The British Columbia Supreme Court recently ordered an interim stay of proceedings pending a determination by the Workers’ Compensation Appeal Tribunal (“WCAT”) on whether the plaintiff’s claims, in whole or in part, were under the exclusive jurisdiction of the Workers Compensation Act (“Act”).
In Garritty v Richmond Kinsmen Home Support Society (“Garritty”) the plaintiff claimed damages for wrongful dismissal and aggravated damages for mental distress. The plaintiff claimed it was a fundamental term of her employment that she be treated with dignity and respect and that the defendant not create or allow to exist a working environment that was hostile to her, and that the defendant breached those fundamental terms by condoning harassment in the workplace and creating a hostile work environment.
The allegations by the plaintiff of workplace harassment and associated damages opened up the door for the defendant employer to plead in its Response to Civil Claim that the plaintiff was a “worker” and the defendant was an “employer” as defined by the Act. The impact of this was that potentially all claims made by the plaintiff for damages arising out of any personal injuries allegedly suffered in and out of the course of her employment with the defendant as a result of any breach of duty of care, harassment or any other act or omission by the defendant, would fall within the workplace bullying and harassment provisions of the Act. If correct, then much if not most of the plaintiff’s civil claims would be statute barred and the BC Supreme Court did not have jurisdiction to hear the matter.
The defendant filed an application for a determination by WCAT of this jurisdictional issue. The plaintiff took the position that discoveries and other pre-trial evidentiary steps should proceed in the face of the WCAT application. The defendant sought an interim stay of the civil proceedings to prevent the parties incurring needless expense on pre-trial procedures pending a final determination by WCAT.
The defendant was successful in demonstrating that there were conceivable grounds on which the plaintiff’s claim, at least in part, could fall within the exclusive jurisdiction of the Act.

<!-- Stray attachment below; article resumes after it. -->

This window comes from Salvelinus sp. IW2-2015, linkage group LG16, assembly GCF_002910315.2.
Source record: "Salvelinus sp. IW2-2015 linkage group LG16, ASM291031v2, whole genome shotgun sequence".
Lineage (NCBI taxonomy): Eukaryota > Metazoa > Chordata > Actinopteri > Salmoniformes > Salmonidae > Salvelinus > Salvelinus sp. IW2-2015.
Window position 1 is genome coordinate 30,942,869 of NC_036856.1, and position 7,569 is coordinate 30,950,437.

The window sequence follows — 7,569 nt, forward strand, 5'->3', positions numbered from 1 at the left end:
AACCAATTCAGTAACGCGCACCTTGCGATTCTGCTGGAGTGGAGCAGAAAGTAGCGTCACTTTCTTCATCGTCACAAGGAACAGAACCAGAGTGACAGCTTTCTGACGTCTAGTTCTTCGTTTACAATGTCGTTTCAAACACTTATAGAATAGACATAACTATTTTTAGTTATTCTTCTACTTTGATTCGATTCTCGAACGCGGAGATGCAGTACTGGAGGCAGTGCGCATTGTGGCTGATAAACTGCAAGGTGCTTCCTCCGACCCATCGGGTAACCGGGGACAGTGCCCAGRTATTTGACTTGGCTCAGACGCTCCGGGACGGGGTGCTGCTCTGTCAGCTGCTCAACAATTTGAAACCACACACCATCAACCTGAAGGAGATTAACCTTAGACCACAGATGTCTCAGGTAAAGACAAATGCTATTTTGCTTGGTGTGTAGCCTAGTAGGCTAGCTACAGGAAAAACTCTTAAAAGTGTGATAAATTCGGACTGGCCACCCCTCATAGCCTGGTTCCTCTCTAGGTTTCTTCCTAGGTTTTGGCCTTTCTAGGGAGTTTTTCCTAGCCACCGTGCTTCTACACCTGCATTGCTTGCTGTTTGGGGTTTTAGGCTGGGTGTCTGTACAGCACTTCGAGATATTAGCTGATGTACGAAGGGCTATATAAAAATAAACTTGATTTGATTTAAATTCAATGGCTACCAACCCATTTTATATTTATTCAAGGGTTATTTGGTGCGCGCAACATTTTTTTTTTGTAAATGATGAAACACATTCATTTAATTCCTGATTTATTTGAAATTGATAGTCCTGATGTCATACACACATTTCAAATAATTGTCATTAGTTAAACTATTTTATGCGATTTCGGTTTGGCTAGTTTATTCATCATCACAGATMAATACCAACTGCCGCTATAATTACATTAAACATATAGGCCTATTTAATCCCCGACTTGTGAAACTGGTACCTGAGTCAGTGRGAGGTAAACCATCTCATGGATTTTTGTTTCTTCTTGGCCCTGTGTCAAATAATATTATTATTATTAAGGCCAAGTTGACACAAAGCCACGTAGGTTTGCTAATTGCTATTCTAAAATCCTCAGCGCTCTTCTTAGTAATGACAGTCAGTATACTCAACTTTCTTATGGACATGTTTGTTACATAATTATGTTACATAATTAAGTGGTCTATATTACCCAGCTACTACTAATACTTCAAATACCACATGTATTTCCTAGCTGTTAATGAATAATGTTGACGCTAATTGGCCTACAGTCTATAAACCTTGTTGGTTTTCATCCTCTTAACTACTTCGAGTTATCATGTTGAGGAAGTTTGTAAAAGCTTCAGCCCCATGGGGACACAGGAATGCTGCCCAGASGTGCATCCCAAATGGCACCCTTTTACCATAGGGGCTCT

Under section 254, the Act gives WCAT exclusive jurisdiction to determine all questions of fact and law required to be determined under section 257, including, where a civil action has been commenced, the question of whether the action is statute barred. This means that once an application for a section 257 determination is commenced, WCAT will make a determination whether or not the court chooses to grant a stay.
The court cited Hazell v Toews which held that the issue of whether a claim falls within the Act may be raised at any stage of the proceedings and if that is done on any conceivable grounds, the proper course is to stay the action and refer the matter to WCAT for determination. Hazell also provides that a stay should be entered where court’s time and resources might be wasted if the action were to proceed without a resolution of the jurisdictional issue.
In order for WCAT to make a determination under section 257, the civil action must be based on a disability caused by occupational disease, a personal injury, or death. The court concluded it was conceivable that WCAT might determine the plaintiff’s action involved a claim for an alleged mental stress injury arising out of and in the course of her employment as a “worker” within the meaning of the Act, and was, at least in part, an action based on personal injury.
The court found that there would be minimal inconvenience to the plaintiff if the stay was granted, but that the defendant would likely incur expenses that may, at least in part, be wasted in the event WCAT determines the plaintiff’s claim, or some part of it, falls within WCAT’s exclusive jurisdiction. Furthermore, the court concluded that the harm or prejudice to the defendant would not be fully ameliorated by an award of costs. Accordingly, the court concluded that there should be a stay of the civil action pending WCAT’s section 257 determination.
Workplace conduct which results in injuries, including mental health injuries, to an employee can be covered by workers compensation legislation in certain cases. When faced with a wrongful dismissal action, employers should consider whether all or part of the employee’s claim falls outside of the court’s jurisdiction and instead within the exclusive jurisdiction the Workers’ Compensation Act, the Employment Standards Act, or the Human Rights Code. If an employer determines that the employee’s claim may be within the jurisdiction of WCAT, to be successful in applying for a stay of proceedings, the employer must demonstrate there are conceivable grounds on which the plaintiff’s claim, at least in part, could fall within the exclusive jurisdiction of the Workers’ Compensation Act and that the employer would be prejudiced if the stay is not granted. A stay of proceedings may not prevent a trial on all issues in dispute, but it may serve to eliminate unnecessary time and expense defending the civil claim and possibly eliminate it completely.